Iowa guard Caitlin Clark (22) celebrates with teammate Molly Davis during a NCAA college women’s basketball game against Fairleigh Dickinson University Knights, Monday, Nov. 6, 2023, at Carver-Hawkeye Arena in Iowa City, Iowa.

Caitlin Clark is on the verge of another remarkable achievement. The University of Iowa star needs only 8 points to become the all-time NCAA women’s basketball scoring leader. She can make history Thursday when the 4th ranked Hawkeyes (22-3, 11-2 Big Ten) play host to Michigan (16-8, 7-6).

Awful Announcing recently caught up with Rob Brooks of the Hawkeye Radio Network. Brooks, 57, has had a front seat to Clark’s amazing career. We talked to him about Clark, Iowa, and following in the broadcasting footsteps of his father, the late Bob Brooks.

Note: This interview has been edited and condensed for length and clarity.

Awful Announcing: How important is the scoring record to Clark?

Rob Brooks: “It’s a huge milestone. When you look at any record in basketball, that’s always number one, right? It’s out there, and I’m sure it weighs on the back of her mind and her teammates’ minds. But they’ve always put winning first. Now, you’d expect it to happen pretty early Thursday night. Once she hits that milestone, you have a little weight off your back.”

Have you seen a more popular Iowa athlete?

“Iowa men’s basketball had a 1980 Final Four basketball team that was very popular. Tom Davis’s first year for men’s basketball (in 1986-87), that team was ranked number one in the country and won 18 straight games, but got beat on a great comeback by UNLV in the Elite Eight. That team stands out. But as far as an individual and what we’ve seen on the road and the impact that she’s had on so many fans, men, women, 3 years old, 80 years old, no. I’ve never seen anything like it.”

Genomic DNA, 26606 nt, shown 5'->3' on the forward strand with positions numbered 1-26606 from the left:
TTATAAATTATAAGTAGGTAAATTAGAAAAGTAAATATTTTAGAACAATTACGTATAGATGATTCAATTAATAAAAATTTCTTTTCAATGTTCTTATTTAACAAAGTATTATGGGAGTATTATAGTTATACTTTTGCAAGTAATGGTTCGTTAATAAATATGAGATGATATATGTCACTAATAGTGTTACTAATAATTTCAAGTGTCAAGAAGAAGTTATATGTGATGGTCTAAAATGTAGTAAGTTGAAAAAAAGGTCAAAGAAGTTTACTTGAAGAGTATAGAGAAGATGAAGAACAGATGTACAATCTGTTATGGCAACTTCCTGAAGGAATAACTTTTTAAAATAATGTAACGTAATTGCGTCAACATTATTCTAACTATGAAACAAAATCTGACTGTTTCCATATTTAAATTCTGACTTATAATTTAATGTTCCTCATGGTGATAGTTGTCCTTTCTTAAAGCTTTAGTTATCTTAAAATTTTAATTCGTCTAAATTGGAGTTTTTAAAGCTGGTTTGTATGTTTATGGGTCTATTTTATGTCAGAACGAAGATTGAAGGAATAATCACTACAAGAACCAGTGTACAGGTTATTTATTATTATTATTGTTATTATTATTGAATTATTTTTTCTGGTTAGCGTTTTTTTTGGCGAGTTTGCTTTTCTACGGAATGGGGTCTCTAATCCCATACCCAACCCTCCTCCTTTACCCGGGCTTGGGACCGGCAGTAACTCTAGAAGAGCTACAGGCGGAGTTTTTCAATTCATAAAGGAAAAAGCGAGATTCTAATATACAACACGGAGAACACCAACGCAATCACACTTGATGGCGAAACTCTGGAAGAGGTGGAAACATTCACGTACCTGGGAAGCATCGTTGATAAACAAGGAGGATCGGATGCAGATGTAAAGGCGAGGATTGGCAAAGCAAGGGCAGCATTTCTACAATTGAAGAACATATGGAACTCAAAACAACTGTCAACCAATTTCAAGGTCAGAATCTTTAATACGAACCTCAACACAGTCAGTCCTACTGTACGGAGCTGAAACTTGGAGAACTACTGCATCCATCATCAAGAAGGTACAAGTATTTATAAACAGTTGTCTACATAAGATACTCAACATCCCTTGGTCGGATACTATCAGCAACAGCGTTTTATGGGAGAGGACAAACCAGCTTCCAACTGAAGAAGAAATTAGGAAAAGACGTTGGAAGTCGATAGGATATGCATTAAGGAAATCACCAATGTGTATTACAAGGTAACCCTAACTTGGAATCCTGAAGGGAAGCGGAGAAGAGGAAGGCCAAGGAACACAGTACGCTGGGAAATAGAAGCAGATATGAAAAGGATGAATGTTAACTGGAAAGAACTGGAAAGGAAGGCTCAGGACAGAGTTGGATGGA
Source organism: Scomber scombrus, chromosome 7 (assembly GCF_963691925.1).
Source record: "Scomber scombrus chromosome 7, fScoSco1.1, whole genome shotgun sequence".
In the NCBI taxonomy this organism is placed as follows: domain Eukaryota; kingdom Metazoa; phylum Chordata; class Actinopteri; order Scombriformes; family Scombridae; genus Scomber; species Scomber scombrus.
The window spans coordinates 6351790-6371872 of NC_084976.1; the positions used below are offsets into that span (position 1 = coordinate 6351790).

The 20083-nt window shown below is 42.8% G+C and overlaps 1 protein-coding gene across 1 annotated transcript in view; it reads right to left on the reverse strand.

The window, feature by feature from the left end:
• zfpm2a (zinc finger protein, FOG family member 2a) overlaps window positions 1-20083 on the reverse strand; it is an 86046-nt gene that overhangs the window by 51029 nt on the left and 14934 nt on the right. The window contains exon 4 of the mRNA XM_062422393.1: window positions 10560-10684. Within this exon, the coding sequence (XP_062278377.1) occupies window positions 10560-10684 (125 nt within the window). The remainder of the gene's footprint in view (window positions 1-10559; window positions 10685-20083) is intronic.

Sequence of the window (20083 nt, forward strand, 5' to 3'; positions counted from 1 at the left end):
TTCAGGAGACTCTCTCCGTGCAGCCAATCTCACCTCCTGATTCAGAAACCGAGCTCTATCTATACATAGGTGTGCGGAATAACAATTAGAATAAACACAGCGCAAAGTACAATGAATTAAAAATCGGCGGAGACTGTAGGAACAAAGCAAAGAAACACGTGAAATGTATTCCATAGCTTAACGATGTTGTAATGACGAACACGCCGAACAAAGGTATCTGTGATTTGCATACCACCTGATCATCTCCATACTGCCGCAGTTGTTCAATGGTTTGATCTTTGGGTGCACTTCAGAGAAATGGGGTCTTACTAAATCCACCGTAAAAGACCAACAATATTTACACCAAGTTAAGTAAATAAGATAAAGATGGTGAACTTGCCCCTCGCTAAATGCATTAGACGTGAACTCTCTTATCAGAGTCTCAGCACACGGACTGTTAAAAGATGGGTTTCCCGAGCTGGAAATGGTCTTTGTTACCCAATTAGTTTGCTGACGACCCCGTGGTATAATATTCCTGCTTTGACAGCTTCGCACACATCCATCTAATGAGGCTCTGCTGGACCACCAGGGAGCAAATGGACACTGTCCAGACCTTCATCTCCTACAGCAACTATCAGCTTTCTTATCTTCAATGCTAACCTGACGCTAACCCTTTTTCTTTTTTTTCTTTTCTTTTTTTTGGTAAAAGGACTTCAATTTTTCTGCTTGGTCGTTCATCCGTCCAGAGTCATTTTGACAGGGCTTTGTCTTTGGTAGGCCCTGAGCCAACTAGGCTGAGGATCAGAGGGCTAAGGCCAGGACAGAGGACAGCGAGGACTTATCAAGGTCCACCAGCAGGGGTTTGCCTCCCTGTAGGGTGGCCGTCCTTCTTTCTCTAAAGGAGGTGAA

What’s it like being on the road with Iowa?

“The thing that stands out is the people at the team hotel. There were hundreds of fans lined up just trying to cheer on the team, to get Caitlin’s autograph (on Sunday in Nebraska). The hotel was maybe a mile and a half from the arena. The street was just lined with fans all the way. The bridges and overpasses had Hawkeye fans waving. It has been like that every single place you go. Now you necessarily can’t go through the front door of the hotel. Meal rooms have to be off. There have been police escorts from the hotel to the arena. Otherwise, with the traffic jams, we might not get there. That’s something that didn’t even really take place last year. There’s just a buzz around when Iowa shows up.”

When did you realize that Clark was going to be special?

“I go back to her sophomore year game at Michigan. Iowa had some injuries to some starters, and Michigan had a good team. They were in the top ten at the time. And through three quarters, Iowa was down more than 20 points. 

“At the start of the fourth quarter, she takes a couple of steps over the half-court line and fires a three. There were still probably 25 seconds left on the shot clock. And it goes in. The next time down the court, she does the same thing. She had 25 points in that quarter and pulled Iowa to within five midway through the fourth quarter. Iowa ended up losing, but that moment stands out. “‘Wow, this could this could be something special.'”